|M.Sc Thesis||Department of Mechanical Engineering|
|Supervisors:||Prof. Emeritus Etsion Izhak|
|Dr. Gregory Halperin|
In 1992, the Department of Materials and Interfaces, Weizmann Institute, reported the formation of stable structures of layered semiconductor tungsten disulphide (WS2). Using the paradigm of carbon fullerenes, these closed structures were named inorganic fullerene-like structures (IF). Typical WS2 particles have diameters from a few tens to some hundreds of nanometers. Because of their size, the IF are also called nanoparticles. The IF are multi-walled (about 15 layers) hollow nanoparticles, seamless, quasispherical and chemically stable. All these features lead to the assumption that applying the IF in the field of tribology may be suitable. Furthermore, the unique spherical form of the IF lead to the assumption that the nanoparticles may act as tiny ball bearings in a sliding contact leading to lower friction and wear.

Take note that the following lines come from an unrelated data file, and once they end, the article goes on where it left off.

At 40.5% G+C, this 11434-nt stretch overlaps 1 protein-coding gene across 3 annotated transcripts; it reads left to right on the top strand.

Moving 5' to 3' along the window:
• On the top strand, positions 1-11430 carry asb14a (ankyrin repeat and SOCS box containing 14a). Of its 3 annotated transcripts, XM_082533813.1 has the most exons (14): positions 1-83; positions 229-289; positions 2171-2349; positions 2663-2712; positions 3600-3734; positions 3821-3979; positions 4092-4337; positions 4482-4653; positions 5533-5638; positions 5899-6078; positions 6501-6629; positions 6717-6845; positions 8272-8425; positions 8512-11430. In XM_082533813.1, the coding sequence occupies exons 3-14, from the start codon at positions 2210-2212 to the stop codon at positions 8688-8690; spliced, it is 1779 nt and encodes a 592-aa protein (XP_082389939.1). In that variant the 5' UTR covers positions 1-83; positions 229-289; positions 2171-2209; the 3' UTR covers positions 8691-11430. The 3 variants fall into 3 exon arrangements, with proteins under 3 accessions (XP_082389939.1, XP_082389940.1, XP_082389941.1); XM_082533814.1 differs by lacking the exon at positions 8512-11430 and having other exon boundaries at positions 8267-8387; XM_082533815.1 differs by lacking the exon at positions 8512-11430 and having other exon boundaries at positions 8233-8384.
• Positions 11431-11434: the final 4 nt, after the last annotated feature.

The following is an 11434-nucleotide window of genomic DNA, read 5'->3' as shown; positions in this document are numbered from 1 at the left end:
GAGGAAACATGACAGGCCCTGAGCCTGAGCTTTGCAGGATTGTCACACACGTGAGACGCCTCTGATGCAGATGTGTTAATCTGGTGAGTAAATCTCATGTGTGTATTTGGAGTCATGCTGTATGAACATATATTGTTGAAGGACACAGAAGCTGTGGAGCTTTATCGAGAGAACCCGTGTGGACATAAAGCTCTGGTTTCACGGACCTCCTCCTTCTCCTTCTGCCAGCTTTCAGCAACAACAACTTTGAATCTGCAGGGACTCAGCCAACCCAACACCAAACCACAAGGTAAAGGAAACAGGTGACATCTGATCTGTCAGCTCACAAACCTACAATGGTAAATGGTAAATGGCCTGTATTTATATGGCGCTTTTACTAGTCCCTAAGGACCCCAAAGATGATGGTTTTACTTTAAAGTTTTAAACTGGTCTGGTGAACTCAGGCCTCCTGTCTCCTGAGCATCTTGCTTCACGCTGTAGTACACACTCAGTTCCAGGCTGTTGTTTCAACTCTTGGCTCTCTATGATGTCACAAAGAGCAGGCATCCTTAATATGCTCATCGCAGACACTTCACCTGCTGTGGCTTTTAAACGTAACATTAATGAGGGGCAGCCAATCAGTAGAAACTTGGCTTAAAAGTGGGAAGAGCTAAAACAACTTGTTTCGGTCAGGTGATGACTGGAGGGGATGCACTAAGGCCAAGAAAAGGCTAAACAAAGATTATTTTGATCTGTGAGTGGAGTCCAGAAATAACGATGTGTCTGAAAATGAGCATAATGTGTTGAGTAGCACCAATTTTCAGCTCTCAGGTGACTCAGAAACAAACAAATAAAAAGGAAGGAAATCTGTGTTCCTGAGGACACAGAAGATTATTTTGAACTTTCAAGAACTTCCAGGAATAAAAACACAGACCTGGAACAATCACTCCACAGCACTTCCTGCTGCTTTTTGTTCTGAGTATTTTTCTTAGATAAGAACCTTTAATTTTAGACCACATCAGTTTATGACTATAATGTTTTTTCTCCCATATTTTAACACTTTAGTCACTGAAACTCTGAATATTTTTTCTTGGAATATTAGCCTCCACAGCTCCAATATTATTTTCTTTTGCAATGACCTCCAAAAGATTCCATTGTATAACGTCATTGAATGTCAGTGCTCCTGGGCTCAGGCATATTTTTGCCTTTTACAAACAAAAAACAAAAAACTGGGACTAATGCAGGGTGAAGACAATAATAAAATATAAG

The goals of the present research were to determine the operating conditions under which the IF have maximal effect on the reduction of friction and wear, and to reveal the physical mechanisms involved in friction using the IF as additive to lubrication oils. For this end, an experimental method based on constructing the Stribeck curve of the system, was consolidated.
The positive effect of the IF resulted in about 48 % friction reduction and was recorded in mixed lubrication mode only. A hypothesis regarding the mechanism of lubrication with the IF was formulated based on the formation of a transfer film in the contact.